Sewee Shell Mound Interpretive Trail

The Sewee shell mound interpretive trail is a self-guided loop which will lead you to a 4,000-year old shell ring, an 800-year old clamshell mound, and through three plant communities. Sewee shell mound is one of the oldest, most northern shell rings in the United States. Rising 3-10 feet above the neighboring marshland, and about 225 feet across, the ring was built 4,000 years ago by the fishing and hunting Indians of Thom's Creek. The shell mound, or midden, was actually a mound of oyster shells once used by Prehistoric Native Americans in their daily life and for ceremonial purposes. Over time, the shells have broken down into a ring of rich soil, providing a special combination of native plants, and breathtaking views of salt marsh, tidal creeks, and the Atlantic Intracoastal Waterway.
(Source: US Forest Service)

The one-mile Interpretive Trail is an easy loop with two spurs to Native American historical sites. The trail begins as a shady, tree-lined path before moving into a swath of land that has been ravaged by the forces of nature. You will circle a freshwater marsh before joining a spur to the Sewee Shell Ring. Actually an ancient trash pile of oyster rings discarded by Native Americans, the ring is 4,000 years old and on the National Register of Historical Places. It’s the best preserved of a number of similar shell rings found along the East Coast. Another spur trail leads to a mound of discarded clamshells made by Native Americans on the shores of the Intracoastal Waterway. There are five interpretive stops and a 120-foot boardwalk overlooking the prehistoric shell ring.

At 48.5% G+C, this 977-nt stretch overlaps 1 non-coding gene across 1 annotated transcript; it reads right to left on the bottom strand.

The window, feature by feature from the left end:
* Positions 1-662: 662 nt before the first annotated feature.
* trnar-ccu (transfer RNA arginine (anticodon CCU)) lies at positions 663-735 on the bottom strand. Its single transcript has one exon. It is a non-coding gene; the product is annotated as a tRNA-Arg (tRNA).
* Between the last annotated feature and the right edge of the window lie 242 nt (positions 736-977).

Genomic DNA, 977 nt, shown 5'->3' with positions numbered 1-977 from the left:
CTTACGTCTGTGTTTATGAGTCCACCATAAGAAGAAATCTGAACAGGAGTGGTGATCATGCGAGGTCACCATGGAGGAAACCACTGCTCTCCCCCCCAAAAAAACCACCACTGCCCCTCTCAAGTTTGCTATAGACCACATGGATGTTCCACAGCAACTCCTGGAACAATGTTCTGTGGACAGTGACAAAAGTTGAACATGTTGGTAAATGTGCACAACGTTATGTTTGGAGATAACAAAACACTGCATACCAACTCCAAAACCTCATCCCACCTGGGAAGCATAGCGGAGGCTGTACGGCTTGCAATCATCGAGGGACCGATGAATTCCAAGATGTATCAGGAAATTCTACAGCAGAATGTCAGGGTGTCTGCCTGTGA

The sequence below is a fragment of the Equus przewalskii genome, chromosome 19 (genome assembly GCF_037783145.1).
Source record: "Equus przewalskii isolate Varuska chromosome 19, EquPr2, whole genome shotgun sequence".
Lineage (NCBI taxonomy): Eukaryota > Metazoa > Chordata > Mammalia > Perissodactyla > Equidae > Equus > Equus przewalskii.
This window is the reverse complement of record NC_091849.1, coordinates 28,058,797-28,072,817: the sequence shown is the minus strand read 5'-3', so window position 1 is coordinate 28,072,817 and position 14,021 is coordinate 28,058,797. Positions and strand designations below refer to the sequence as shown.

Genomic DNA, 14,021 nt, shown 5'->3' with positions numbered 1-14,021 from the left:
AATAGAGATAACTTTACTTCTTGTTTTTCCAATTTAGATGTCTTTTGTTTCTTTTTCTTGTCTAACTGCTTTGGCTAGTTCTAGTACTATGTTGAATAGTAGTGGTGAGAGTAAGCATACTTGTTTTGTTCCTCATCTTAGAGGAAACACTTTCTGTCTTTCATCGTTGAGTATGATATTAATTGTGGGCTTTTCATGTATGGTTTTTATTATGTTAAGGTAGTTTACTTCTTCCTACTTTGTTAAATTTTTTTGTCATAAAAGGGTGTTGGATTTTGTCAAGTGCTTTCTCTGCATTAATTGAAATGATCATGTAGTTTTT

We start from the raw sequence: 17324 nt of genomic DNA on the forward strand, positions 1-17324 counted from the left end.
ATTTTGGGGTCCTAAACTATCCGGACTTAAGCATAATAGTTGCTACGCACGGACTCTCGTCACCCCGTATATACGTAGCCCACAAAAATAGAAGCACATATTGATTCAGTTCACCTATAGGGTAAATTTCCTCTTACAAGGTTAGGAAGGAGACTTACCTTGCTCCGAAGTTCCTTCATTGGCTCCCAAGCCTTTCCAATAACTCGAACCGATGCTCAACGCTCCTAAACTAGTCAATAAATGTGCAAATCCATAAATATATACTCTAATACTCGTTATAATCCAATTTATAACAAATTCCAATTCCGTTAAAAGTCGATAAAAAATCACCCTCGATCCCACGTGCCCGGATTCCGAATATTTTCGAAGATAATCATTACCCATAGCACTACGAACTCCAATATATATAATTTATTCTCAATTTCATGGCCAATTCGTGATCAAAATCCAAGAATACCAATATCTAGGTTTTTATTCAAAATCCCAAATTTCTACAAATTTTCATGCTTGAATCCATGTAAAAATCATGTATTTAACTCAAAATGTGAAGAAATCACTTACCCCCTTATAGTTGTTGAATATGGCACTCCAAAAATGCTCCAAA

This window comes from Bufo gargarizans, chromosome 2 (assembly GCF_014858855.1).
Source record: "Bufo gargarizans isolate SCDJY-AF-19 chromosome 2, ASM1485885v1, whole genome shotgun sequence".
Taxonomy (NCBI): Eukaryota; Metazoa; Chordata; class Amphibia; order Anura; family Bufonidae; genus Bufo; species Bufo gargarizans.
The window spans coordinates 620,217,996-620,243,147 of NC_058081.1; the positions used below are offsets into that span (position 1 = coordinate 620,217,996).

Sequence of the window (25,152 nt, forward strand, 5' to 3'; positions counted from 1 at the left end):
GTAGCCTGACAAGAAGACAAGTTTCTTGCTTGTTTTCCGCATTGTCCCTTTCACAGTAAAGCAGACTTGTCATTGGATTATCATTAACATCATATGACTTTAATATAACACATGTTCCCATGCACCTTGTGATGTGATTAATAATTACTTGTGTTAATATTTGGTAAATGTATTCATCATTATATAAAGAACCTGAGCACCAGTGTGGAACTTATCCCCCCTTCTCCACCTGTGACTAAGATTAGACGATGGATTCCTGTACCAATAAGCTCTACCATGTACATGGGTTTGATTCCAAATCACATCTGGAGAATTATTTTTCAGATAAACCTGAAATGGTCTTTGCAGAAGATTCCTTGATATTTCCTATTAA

Shell rings

Archaeologists debate whether shell rings developed incidentally from shells discarded around circular villages, or were intentionally built, perhaps for ceremonial purposes. Over the years archaeologists and others have proposed many uses for shell rings, including recreational ("gaming arenas"), ceremonial, "houses of state", astronomical observatories, religious, torture chambers, and fish traps. Many archaeologists believe that shell rings developed incidentally from shells discarded around circular villages of egalitarian hunter-gatherers. Supporting the assessment that the shell ring builders were egalitarian is the absence of prestige artifacts or burials associated with the rings.
(source: Wikipedia)

Sewee history: